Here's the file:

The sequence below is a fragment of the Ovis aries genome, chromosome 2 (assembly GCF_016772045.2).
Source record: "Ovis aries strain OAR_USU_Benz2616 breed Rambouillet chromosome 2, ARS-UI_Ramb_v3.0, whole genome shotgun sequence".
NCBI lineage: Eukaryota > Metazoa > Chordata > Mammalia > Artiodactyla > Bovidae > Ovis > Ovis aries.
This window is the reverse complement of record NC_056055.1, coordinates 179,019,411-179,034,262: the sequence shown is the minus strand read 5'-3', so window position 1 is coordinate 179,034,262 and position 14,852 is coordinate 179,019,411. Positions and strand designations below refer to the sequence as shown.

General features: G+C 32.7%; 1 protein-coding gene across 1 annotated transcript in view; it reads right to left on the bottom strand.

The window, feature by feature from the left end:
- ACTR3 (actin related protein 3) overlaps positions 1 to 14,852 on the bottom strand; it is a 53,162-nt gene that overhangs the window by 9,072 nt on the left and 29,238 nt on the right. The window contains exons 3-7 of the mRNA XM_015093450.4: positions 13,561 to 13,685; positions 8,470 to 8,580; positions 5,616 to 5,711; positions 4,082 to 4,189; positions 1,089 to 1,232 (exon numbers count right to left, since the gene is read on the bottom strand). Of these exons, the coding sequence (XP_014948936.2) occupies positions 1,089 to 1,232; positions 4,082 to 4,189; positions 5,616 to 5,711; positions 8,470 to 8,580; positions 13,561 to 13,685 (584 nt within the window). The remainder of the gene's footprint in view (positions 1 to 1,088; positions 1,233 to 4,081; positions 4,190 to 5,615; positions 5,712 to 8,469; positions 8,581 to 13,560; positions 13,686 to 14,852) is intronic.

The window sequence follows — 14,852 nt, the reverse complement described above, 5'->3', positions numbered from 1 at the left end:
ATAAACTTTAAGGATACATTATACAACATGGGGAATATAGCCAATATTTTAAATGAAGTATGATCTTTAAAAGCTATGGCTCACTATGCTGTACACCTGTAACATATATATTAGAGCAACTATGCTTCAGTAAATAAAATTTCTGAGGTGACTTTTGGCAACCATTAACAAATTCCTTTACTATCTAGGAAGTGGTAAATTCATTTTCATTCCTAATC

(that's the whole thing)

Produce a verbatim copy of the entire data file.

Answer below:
The sequence below is a fragment of the Ovis aries genome, chromosome 2 (assembly GCF_016772045.2).
Source record: "Ovis aries strain OAR_USU_Benz2616 breed Rambouillet chromosome 2, ARS-UI_Ramb_v3.0, whole genome shotgun sequence".
NCBI lineage: Eukaryota > Metazoa > Chordata > Mammalia > Artiodactyla > Bovidae > Ovis > Ovis aries.
This window is the reverse complement of record NC_056055.1, coordinates 179,019,411-179,034,262: the sequence shown is the minus strand read 5'-3', so window position 1 is coordinate 179,034,262 and position 14,852 is coordinate 179,019,411. Positions and strand designations below refer to the sequence as shown.

General features: G+C 32.7%; 1 protein-coding gene across 1 annotated transcript in view; it reads right to left on the bottom strand.

The window, feature by feature from the left end:
- ACTR3 (actin related protein 3) overlaps positions 1 to 14,852 on the bottom strand; it is a 53,162-nt gene that overhangs the window by 9,072 nt on the left and 29,238 nt on the right. The window contains exons 3-7 of the mRNA XM_015093450.4: positions 13,561 to 13,685; positions 8,470 to 8,580; positions 5,616 to 5,711; positions 4,082 to 4,189; positions 1,089 to 1,232 (exon numbers count right to left, since the gene is read on the bottom strand). Of these exons, the coding sequence (XP_014948936.2) occupies positions 1,089 to 1,232; positions 4,082 to 4,189; positions 5,616 to 5,711; positions 8,470 to 8,580; positions 13,561 to 13,685 (584 nt within the window). The remainder of the gene's footprint in view (positions 1 to 1,088; positions 1,233 to 4,081; positions 4,190 to 5,615; positions 5,712 to 8,469; positions 8,581 to 13,560; positions 13,686 to 14,852) is intronic.

The window sequence follows — 14,852 nt, the reverse complement described above, 5'->3', positions numbered from 1 at the left end:
ATAAACTTTAAGGATACATTATACAACATGGGGAATATAGCCAATATTTTAAATGAAGTATGATCTTTAAAAGCTATGGCTCACTATGCTGTACACCTGTAACATATATATTAGAGCAACTATGCTTCAGTAAATAAAATTTCTGAGGTGACTTTTGGCAACCATTAACAAATTCCTTTACTATCTAGGAAGTGGTAAATTCATTTTCATTCCTAATC